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Author Topic: Clarifications  (Read 6094 times)
dindenver
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« on: January 29, 2008, 11:37:03 AM »

Hi!
  I am getting ready to start a pretty serious SoY (Revised) campaign soon and I want to get it right the first time if possible (before now I have only played).

1) Species abilities/secrets/keys that are mandatory do not cost advances, right?

2) Buying something that costs more than one advance still only counts as one advance in a row, right?

3) Starting with 5 advances, how talented is such a character? Will they be more like noobs, average, heroic or super-heroic. I want the characters to start out fully capable. So that the game is not about whether or not Fred CAN jump the gorge, but whether or not he wants to, based on what is on the other side, see what I mean?

4) Any other tricks/traps I should look out for?

  Thanks in advance, you guys rock, so I am sure I will get prompt great answers!
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Dave M
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Clinton R. Nixon
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« Reply #1 on: January 29, 2008, 11:41:10 AM »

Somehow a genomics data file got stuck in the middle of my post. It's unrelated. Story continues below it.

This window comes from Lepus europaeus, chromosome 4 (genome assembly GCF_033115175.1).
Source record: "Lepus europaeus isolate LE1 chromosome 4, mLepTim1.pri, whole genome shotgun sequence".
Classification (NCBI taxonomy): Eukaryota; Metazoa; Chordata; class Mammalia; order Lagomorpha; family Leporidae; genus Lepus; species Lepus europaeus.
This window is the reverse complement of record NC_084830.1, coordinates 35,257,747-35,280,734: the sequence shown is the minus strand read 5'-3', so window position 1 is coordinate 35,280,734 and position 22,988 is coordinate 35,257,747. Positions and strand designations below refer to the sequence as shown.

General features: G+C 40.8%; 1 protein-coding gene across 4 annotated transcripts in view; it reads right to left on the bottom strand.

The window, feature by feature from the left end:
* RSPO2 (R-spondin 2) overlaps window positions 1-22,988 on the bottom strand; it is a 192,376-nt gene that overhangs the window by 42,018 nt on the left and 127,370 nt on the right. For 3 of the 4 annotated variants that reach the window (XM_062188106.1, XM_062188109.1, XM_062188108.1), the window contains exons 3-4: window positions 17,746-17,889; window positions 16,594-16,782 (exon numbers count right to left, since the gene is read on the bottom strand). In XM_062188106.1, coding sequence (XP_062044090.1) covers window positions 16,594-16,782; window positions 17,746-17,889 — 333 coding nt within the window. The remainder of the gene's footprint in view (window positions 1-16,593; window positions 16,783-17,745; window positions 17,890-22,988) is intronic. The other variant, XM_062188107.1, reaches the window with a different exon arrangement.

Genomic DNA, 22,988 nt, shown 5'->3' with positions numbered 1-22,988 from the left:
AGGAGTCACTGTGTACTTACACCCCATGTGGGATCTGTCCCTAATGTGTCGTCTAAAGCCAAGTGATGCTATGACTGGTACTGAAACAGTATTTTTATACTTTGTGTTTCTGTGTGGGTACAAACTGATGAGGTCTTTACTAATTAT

Dave,

Mandatory stuff *does* cost advances. Them's the breaks. You're right about buying something that costs more than one advance, though.

With 5 advances, you'll be plenty capable, but not heroic. As far as whether Fred can jump the gorge, the easiest way to handle that is for it not to come up. Don't roll to see if they can.

Best,
Clinton
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Clinton R. Nixon
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dindenver
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« Reply #2 on: January 29, 2008, 12:04:27 PM »

Hi!
  Thanks for the lightning fast response.
  Um, how fast does it spin out of control, if I want to bump the advances up a little. is 7 more like it or 11 or 20 or? Basically, I want the players to be able to either make a char that is REALLY good at one thing or average at most things. I guess I am a little intimidated by the loooong list of Abilities.